more in Experiments


I know, it’s not exactly an experiment, but illusions are still cool.
Illusions are images that use your EYES to confuse your BRAIN

Take a look at this grid:


Did you notice the small grayish dots between the black boxes. They are not part of the drawing – they were put there by your brain! Scientists call this “visual vibration.” Basically it means that when you see patterns of black and white, your eye sometimes confuses the two and blends them into patterns of gray that you see here. You are seeing something that is not really there!


Whoa! Is that image spinning? Nope, not even a little bit. In fact, if you look away, it will seem to stop spinning. It’s all in your brain…. The repeated patterns and lines trick your brain into thinking that there is movement as it tries to make sense of the image. Pretty cool, huh?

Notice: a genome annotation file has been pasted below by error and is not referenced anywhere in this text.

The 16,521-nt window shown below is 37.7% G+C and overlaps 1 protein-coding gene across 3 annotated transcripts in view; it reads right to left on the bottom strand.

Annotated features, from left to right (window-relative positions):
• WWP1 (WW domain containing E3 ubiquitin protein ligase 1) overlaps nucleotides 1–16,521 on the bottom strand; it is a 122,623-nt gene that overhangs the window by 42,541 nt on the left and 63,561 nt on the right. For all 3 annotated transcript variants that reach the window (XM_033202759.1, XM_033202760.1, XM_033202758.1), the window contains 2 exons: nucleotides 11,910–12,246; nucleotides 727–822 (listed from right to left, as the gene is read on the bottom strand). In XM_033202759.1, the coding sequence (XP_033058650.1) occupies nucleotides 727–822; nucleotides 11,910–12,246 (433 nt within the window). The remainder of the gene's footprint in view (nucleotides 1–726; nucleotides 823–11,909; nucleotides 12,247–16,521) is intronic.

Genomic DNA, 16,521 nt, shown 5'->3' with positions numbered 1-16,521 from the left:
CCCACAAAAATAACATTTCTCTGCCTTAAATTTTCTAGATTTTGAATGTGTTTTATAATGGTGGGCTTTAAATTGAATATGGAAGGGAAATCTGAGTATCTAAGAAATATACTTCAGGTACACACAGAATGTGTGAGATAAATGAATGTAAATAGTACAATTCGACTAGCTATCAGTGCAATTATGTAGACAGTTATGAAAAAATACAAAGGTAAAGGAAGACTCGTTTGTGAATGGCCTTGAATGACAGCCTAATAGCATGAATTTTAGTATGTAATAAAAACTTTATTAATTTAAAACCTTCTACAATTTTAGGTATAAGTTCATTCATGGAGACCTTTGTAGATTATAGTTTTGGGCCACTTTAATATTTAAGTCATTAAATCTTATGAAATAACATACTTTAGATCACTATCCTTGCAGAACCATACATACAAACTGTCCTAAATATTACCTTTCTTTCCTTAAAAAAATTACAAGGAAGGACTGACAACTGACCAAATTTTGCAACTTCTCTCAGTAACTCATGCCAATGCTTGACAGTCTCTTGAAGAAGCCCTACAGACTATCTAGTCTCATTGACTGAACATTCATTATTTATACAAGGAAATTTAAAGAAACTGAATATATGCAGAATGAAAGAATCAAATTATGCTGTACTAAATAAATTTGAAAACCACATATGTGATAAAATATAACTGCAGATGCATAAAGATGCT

elephant_illusionsThis elephant is missing a leg…or is it? The artist confuses his
viewer by changing they way our brain is used to seeing things.
It seems the more you look at the elephant, the more confusing it gets.

spiraldotWant to see the gears move?
Look at the dot and then move your head towards the screen and away from it.


This uses visual vibrations to create a cool effect. Try moving your head close to, and then away from the screen. The fuzzy dots appear to move.


This simple line drawing is titled, “Mother, Father, and daughter” (Fisher, 1968) because it contains the faces of all three people in the title.How many faces can you find?


Look at the dots in the center. Which one is bigger? Like many similar illusions, the dots are the same size…really! It can be hard to tell because your eye uses the other dots to make a comparison.


Check out the spiral…except it is not a spiral, just circles.
Don’t believe me? Use your finger to follow the fake spiral.
The tilt of the boxes fools your brain into believing it is a spiral.


Hey, this is weird. Click on the image to make it bigger. It looks as though it’s moving, but it’s not. The shapes confuse the eye (really the brain) into believing that they are moving.

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